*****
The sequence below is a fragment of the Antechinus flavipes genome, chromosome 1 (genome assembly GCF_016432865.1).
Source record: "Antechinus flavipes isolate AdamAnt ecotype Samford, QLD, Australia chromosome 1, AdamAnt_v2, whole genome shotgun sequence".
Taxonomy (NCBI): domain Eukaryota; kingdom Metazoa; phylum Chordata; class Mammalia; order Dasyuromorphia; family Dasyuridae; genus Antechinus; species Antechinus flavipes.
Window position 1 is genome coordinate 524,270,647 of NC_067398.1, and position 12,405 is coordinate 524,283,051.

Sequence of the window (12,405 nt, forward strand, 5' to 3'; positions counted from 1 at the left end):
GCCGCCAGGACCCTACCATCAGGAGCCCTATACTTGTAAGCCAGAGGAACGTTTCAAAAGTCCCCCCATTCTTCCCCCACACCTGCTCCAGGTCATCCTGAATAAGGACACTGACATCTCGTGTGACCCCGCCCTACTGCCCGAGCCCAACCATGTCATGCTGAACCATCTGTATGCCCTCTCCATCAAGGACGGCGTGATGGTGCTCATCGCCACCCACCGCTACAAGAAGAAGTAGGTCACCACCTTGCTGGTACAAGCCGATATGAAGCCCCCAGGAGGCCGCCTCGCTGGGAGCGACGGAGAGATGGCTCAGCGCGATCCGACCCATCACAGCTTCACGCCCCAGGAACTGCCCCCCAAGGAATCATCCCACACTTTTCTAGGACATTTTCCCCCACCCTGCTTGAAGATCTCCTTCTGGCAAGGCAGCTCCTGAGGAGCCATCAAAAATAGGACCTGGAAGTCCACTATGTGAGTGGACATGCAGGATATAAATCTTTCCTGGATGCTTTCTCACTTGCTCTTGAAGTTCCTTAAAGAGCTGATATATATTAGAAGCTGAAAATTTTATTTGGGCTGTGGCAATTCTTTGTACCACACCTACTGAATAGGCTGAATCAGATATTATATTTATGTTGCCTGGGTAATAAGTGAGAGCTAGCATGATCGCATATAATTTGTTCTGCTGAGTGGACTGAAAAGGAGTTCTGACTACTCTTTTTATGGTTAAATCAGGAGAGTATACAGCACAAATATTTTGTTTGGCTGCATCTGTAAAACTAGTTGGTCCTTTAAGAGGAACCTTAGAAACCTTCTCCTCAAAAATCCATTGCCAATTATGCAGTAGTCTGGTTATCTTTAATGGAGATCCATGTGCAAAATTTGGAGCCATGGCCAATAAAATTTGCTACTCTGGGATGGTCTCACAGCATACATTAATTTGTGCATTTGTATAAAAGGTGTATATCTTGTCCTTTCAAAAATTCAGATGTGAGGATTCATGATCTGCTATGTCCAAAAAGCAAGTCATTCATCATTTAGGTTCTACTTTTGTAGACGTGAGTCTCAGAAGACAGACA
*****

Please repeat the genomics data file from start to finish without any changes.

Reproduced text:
The sequence below is a fragment of the Antechinus flavipes genome, chromosome 1 (genome assembly GCF_016432865.1).
Source record: "Antechinus flavipes isolate AdamAnt ecotype Samford, QLD, Australia chromosome 1, AdamAnt_v2, whole genome shotgun sequence".
Taxonomy (NCBI): domain Eukaryota; kingdom Metazoa; phylum Chordata; class Mammalia; order Dasyuromorphia; family Dasyuridae; genus Antechinus; species Antechinus flavipes.
Window position 1 is genome coordinate 524,270,647 of NC_067398.1, and position 12,405 is coordinate 524,283,051.

Sequence of the window (12,405 nt, forward strand, 5' to 3'; positions counted from 1 at the left end):
GCCGCCAGGACCCTACCATCAGGAGCCCTATACTTGTAAGCCAGAGGAACGTTTCAAAAGTCCCCCCATTCTTCCCCCACACCTGCTCCAGGTCATCCTGAATAAGGACACTGACATCTCGTGTGACCCCGCCCTACTGCCCGAGCCCAACCATGTCATGCTGAACCATCTGTATGCCCTCTCCATCAAGGACGGCGTGATGGTGCTCATCGCCACCCACCGCTACAAGAAGAAGTAGGTCACCACCTTGCTGGTACAAGCCGATATGAAGCCCCCAGGAGGCCGCCTCGCTGGGAGCGACGGAGAGATGGCTCAGCGCGATCCGACCCATCACAGCTTCACGCCCCAGGAACTGCCCCCCAAGGAATCATCCCACACTTTTCTAGGACATTTTCCCCCACCCTGCTTGAAGATCTCCTTCTGGCAAGGCAGCTCCTGAGGAGCCATCAAAAATAGGACCTGGAAGTCCACTATGTGAGTGGACATGCAGGATATAAATCTTTCCTGGATGCTTTCTCACTTGCTCTTGAAGTTCCTTAAAGAGCTGATATATATTAGAAGCTGAAAATTTTATTTGGGCTGTGGCAATTCTTTGTACCACACCTACTGAATAGGCTGAATCAGATATTATATTTATGTTGCCTGGGTAATAAGTGAGAGCTAGCATGATCGCATATAATTTGTTCTGCTGAGTGGACTGAAAAGGAGTTCTGACTACTCTTTTTATGGTTAAATCAGGAGAGTATACAGCACAAATATTTTGTTTGGCTGCATCTGTAAAACTAGTTGGTCCTTTAAGAGGAACCTTAGAAACCTTCTCCTCAAAAATCCATTGCCAATTATGCAGTAGTCTGGTTATCTTTAATGGAGATCCATGTGCAAAATTTGGAGCCATGGCCAATAAAATTTGCTACTCTGGGATGGTCTCACAGCATACATTAATTTGTGCATTTGTATAAAAGGTGTATATCTTGTCCTTTCAAAAATTCAGATGTGAGGATTCATGATCTGCTATGTCCAAAAAGCAAGTCATTCATCATTTAGGTTCTACTTTTGTAGACGTGAGTCTCAGAAGACAGACA